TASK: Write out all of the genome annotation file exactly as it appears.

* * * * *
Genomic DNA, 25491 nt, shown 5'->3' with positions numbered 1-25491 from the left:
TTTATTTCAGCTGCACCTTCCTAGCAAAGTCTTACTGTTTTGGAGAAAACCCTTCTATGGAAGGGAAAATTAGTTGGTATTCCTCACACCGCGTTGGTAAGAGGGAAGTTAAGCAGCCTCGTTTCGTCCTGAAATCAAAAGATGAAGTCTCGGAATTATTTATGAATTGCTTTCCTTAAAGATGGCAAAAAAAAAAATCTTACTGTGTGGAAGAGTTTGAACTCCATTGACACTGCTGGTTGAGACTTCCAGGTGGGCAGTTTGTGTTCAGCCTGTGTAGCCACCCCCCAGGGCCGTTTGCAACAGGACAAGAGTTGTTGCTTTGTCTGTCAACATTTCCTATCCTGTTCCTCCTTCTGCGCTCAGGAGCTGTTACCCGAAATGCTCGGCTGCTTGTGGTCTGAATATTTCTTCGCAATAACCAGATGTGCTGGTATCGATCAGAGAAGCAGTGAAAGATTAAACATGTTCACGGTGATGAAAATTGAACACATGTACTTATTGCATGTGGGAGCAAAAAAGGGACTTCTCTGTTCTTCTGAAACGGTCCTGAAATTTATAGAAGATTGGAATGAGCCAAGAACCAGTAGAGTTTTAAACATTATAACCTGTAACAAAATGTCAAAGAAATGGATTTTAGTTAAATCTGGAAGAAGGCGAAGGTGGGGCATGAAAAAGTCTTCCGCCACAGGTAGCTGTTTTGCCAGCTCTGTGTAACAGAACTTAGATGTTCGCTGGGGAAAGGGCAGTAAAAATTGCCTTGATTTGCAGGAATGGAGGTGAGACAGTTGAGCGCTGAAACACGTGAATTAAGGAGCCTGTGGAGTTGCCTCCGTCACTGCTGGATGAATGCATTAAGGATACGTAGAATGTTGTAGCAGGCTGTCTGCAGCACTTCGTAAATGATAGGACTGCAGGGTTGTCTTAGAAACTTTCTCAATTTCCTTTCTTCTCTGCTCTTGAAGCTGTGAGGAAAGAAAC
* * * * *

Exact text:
Genomic DNA, 25491 nt, shown 5'->3' with positions numbered 1-25491 from the left:
TTTATTTCAGCTGCACCTTCCTAGCAAAGTCTTACTGTTTTGGAGAAAACCCTTCTATGGAAGGGAAAATTAGTTGGTATTCCTCACACCGCGTTGGTAAGAGGGAAGTTAAGCAGCCTCGTTTCGTCCTGAAATCAAAAGATGAAGTCTCGGAATTATTTATGAATTGCTTTCCTTAAAGATGGCAAAAAAAAAAATCTTACTGTGTGGAAGAGTTTGAACTCCATTGACACTGCTGGTTGAGACTTCCAGGTGGGCAGTTTGTGTTCAGCCTGTGTAGCCACCCCCCAGGGCCGTTTGCAACAGGACAAGAGTTGTTGCTTTGTCTGTCAACATTTCCTATCCTGTTCCTCCTTCTGCGCTCAGGAGCTGTTACCCGAAATGCTCGGCTGCTTGTGGTCTGAATATTTCTTCGCAATAACCAGATGTGCTGGTATCGATCAGAGAAGCAGTGAAAGATTAAACATGTTCACGGTGATGAAAATTGAACACATGTACTTATTGCATGTGGGAGCAAAAAAGGGACTTCTCTGTTCTTCTGAAACGGTCCTGAAATTTATAGAAGATTGGAATGAGCCAAGAACCAGTAGAGTTTTAAACATTATAACCTGTAACAAAATGTCAAAGAAATGGATTTTAGTTAAATCTGGAAGAAGGCGAAGGTGGGGCATGAAAAAGTCTTCCGCCACAGGTAGCTGTTTTGCCAGCTCTGTGTAACAGAACTTAGATGTTCGCTGGGGAAAGGGCAGTAAAAATTGCCTTGATTTGCAGGAATGGAGGTGAGACAGTTGAGCGCTGAAACACGTGAATTAAGGAGCCTGTGGAGTTGCCTCCGTCACTGCTGGATGAATGCATTAAGGATACGTAGAATGTTGTAGCAGGCTGTCTGCAGCACTTCGTAAATGATAGGACTGCAGGGTTGTCTTAGAAACTTTCTCAATTTCCTTTCTTCTCTGCTCTTGAAGCTGTGAGGAAAGAAAC